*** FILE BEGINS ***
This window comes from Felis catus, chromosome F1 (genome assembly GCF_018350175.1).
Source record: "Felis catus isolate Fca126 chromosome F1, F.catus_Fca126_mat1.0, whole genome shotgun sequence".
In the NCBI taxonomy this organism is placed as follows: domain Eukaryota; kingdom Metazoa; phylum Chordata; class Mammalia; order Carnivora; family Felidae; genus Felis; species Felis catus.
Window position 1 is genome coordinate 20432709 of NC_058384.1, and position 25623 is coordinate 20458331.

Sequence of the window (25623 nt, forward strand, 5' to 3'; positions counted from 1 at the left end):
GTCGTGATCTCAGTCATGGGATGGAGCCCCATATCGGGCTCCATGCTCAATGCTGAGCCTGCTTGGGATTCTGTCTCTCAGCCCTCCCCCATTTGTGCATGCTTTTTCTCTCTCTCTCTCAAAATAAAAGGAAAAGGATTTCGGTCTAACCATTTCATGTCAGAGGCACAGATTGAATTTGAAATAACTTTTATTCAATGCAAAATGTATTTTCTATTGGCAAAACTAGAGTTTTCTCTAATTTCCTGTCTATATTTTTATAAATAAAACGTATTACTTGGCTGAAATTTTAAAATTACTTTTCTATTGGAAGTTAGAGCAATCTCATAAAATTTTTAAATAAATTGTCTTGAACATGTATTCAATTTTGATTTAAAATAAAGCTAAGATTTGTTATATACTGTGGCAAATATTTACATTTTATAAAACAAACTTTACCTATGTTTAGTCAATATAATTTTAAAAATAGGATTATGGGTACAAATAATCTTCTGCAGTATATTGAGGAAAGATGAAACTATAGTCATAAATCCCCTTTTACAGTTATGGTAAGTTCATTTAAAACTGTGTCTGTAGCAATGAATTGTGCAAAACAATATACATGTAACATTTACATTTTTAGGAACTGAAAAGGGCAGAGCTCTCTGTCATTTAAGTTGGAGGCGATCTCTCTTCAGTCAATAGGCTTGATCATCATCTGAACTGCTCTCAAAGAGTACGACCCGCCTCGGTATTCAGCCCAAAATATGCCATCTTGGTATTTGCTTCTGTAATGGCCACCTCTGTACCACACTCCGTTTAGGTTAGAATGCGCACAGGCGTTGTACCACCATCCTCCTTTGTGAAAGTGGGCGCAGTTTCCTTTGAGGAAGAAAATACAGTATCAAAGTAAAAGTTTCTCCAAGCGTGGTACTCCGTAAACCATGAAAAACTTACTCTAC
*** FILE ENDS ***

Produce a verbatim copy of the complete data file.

This window comes from Felis catus, chromosome F1 (genome assembly GCF_018350175.1).
Source record: "Felis catus isolate Fca126 chromosome F1, F.catus_Fca126_mat1.0, whole genome shotgun sequence".
In the NCBI taxonomy this organism is placed as follows: domain Eukaryota; kingdom Metazoa; phylum Chordata; class Mammalia; order Carnivora; family Felidae; genus Felis; species Felis catus.
Window position 1 is genome coordinate 20432709 of NC_058384.1, and position 25623 is coordinate 20458331.

Sequence of the window (25623 nt, forward strand, 5' to 3'; positions counted from 1 at the left end):
GTCGTGATCTCAGTCATGGGATGGAGCCCCATATCGGGCTCCATGCTCAATGCTGAGCCTGCTTGGGATTCTGTCTCTCAGCCCTCCCCCATTTGTGCATGCTTTTTCTCTCTCTCTCTCAAAATAAAAGGAAAAGGATTTCGGTCTAACCATTTCATGTCAGAGGCACAGATTGAATTTGAAATAACTTTTATTCAATGCAAAATGTATTTTCTATTGGCAAAACTAGAGTTTTCTCTAATTTCCTGTCTATATTTTTATAAATAAAACGTATTACTTGGCTGAAATTTTAAAATTACTTTTCTATTGGAAGTTAGAGCAATCTCATAAAATTTTTAAATAAATTGTCTTGAACATGTATTCAATTTTGATTTAAAATAAAGCTAAGATTTGTTATATACTGTGGCAAATATTTACATTTTATAAAACAAACTTTACCTATGTTTAGTCAATATAATTTTAAAAATAGGATTATGGGTACAAATAATCTTCTGCAGTATATTGAGGAAAGATGAAACTATAGTCATAAATCCCCTTTTACAGTTATGGTAAGTTCATTTAAAACTGTGTCTGTAGCAATGAATTGTGCAAAACAATATACATGTAACATTTACATTTTTAGGAACTGAAAAGGGCAGAGCTCTCTGTCATTTAAGTTGGAGGCGATCTCTCTTCAGTCAATAGGCTTGATCATCATCTGAACTGCTCTCAAAGAGTACGACCCGCCTCGGTATTCAGCCCAAAATATGCCATCTTGGTATTTGCTTCTGTAATGGCCACCTCTGTACCACACTCCGTTTAGGTTAGAATGCGCACAGGCGTTGTACCACCATCCTCCTTTGTGAAAGTGGGCGCAGTTTCCTTTGAGGAAGAAAATACAGTATCAAAGTAAAAGTTTCTCCAAGCGTGGTACTCCGTAAACCATGAAAAACTTACTCTAC